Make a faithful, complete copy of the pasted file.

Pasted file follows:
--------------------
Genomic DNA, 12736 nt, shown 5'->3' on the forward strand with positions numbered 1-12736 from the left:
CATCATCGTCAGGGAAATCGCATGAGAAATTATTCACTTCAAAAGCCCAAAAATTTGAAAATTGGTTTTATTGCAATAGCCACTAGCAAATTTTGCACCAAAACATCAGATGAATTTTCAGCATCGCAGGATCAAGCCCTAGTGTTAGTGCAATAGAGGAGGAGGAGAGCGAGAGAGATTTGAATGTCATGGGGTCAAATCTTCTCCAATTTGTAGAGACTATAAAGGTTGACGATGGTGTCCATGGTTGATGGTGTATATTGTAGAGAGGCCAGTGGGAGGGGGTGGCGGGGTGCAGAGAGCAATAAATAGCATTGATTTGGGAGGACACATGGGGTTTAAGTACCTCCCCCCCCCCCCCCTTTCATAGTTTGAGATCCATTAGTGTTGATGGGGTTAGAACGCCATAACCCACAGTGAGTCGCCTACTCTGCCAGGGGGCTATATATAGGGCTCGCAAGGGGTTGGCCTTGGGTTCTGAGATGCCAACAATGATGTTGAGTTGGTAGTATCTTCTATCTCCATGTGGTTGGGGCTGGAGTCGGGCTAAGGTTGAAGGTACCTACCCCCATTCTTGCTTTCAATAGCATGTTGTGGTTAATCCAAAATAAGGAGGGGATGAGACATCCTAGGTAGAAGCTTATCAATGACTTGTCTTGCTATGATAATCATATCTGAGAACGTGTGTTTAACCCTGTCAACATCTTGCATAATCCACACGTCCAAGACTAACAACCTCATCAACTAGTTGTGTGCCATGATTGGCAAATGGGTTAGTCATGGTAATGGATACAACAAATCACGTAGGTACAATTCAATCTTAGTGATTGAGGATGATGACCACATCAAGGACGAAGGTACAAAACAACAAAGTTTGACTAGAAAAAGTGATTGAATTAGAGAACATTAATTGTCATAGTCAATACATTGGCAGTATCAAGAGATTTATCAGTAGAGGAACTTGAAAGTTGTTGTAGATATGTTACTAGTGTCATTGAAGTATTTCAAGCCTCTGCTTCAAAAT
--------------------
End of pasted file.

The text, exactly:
Genomic DNA, 12736 nt, shown 5'->3' on the forward strand with positions numbered 1-12736 from the left:
CATCATCGTCAGGGAAATCGCATGAGAAATTATTCACTTCAAAAGCCCAAAAATTTGAAAATTGGTTTTATTGCAATAGCCACTAGCAAATTTTGCACCAAAACATCAGATGAATTTTCAGCATCGCAGGATCAAGCCCTAGTGTTAGTGCAATAGAGGAGGAGGAGAGCGAGAGAGATTTGAATGTCATGGGGTCAAATCTTCTCCAATTTGTAGAGACTATAAAGGTTGACGATGGTGTCCATGGTTGATGGTGTATATTGTAGAGAGGCCAGTGGGAGGGGGTGGCGGGGTGCAGAGAGCAATAAATAGCATTGATTTGGGAGGACACATGGGGTTTAAGTACCTCCCCCCCCCCCCCCTTTCATAGTTTGAGATCCATTAGTGTTGATGGGGTTAGAACGCCATAACCCACAGTGAGTCGCCTACTCTGCCAGGGGGCTATATATAGGGCTCGCAAGGGGTTGGCCTTGGGTTCTGAGATGCCAACAATGATGTTGAGTTGGTAGTATCTTCTATCTCCATGTGGTTGGGGCTGGAGTCGGGCTAAGGTTGAAGGTACCTACCCCCATTCTTGCTTTCAATAGCATGTTGTGGTTAATCCAAAATAAGGAGGGGATGAGACATCCTAGGTAGAAGCTTATCAATGACTTGTCTTGCTATGATAATCATATCTGAGAACGTGTGTTTAACCCTGTCAACATCTTGCATAATCCACACGTCCAAGACTAACAACCTCATCAACTAGTTGTGTGCCATGATTGGCAAATGGGTTAGTCATGGTAATGGATACAACAAATCACGTAGGTACAATTCAATCTTAGTGATTGAGGATGATGACCACATCAAGGACGAAGGTACAAAACAACAAAGTTTGACTAGAAAAAGTGATTGAATTAGAGAACATTAATTGTCATAGTCAATACATTGGCAGTATCAAGAGATTTATCAGTAGAGGAACTTGAAAGTTGTTGTAGATATGTTACTAGTGTCATTGAAGTATTTCAAGCCTCTGCTTCAAAAT